I'm back home, and it feels so refreshing to be with family and friends. The travel back home was long and taxing. 37 hours and one emotinoal breakdown later, I was in South Dakota.
The emotional breakdown happened in the LAX airport in Los Angeles. I was planning to meet my friends Kara and Brandon for supper before my connecting flight. HOwever, our plane was one hour late, and the line to go through customs was long. I knew we were back home when the people were queing up to stand in line for customs. Those of us who had been in China too long were not so good at standing in line, and people started to yell profanities at us...Ahhh America. I didn't feel like being yelled at, plus I was actually happy to go to the back of the line. Lines work in America...people respect the principle of lines and order. . .it's wonderful. I no longer have to be aggressive when I want to buy groceries or use the restroom. I can simply stand in line and know my turn will come. So at the LAX airport, I was more than happy to go to the back of the customs line.
After I got my bags, I looked for my friends. They were nowhere to be found. In the process, I tried go back through the way I had come, and got severely yelled at by an airport worker who then told me I couldn't even stay in that building... what? People take their jobs seriously at the LAX airport. . . let me tell you. So, I was stuck waiting for my friends, but being too scared to go back to the place where people were waiting for arrivals from the airport. I tried to use the pay phone to call my friends, but let me tell that payphones, for what they are supposed to stand for, a convenient way to reach others, are very difficult to use. Finally, I called collect to my parents' home, but the time kept running out (I have no idea how a collect call can run out of time) and I could only hear my parents' voice, but they couldn't hear me as i started to cry on the phone, "I can't figure out how to use this stupid pay phone." And, no one around me was paying any attention to help...also a sign I was back in America. In China, if the foreigner would have been distressed, at least 5 Chinese people would have swarmed in to see if they could help. But here, people just preteneded they didn't notice. I crouched down in a corner and started to cry with the reality that I might not get to see my friends who live in California. But finally, we connected (with another collect call to my parents.) and they took me out for Mexican food before my connecting flight.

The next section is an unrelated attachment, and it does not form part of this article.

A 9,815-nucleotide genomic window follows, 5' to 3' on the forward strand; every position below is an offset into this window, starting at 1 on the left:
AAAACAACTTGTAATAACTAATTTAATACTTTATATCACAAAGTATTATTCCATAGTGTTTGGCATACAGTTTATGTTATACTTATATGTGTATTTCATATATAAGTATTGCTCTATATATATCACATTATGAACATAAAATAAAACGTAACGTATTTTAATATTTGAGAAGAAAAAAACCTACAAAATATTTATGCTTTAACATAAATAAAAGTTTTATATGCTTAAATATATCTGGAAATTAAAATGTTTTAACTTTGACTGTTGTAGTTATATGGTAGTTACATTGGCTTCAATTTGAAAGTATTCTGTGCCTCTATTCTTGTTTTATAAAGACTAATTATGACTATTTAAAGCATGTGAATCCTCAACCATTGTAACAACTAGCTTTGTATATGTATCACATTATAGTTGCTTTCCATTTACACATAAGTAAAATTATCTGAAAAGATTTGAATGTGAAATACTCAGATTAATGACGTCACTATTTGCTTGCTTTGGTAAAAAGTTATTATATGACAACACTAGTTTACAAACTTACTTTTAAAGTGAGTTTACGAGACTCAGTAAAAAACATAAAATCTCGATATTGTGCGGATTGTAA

In the Minneapolis airport, I started to notice that the people heading to Sioux Falls all looked familar to me...like they had formally been my neighbors or second cousins or something. I also noticed that the airport was loaded with foreingers (Americans.) After living in a Chinese city with a million Chinese people and only about 30 foreigners in the entire city, I am not used to seeing so many foreigners. I will be honest, I thoroughly enjoyed staring at the "foreigners" and feeling strangely at home. And I also had a lovely conversation with the saleslady at the airport book-shop...simply because I could..I could understand all the words out of her mouth..it was amazingly easy. And to make the Midwest feel even smaller, she said she knew South Dakota and had even traveled with her former boyfriend to Grand Rapids...(which we later determined was Rapid City.)
When my plane landed in Sioux Falls, I exhaled...whoofta..and I started to cry when I saw my parents waiting for me. It was surreal; only 11 months before, we had been standing at the same place in the Sioux Falls airport as I was preparing to leave for China. Now, I'm home. I understand people. I know how most things work (although I am rusty on the workings of phones apparently.)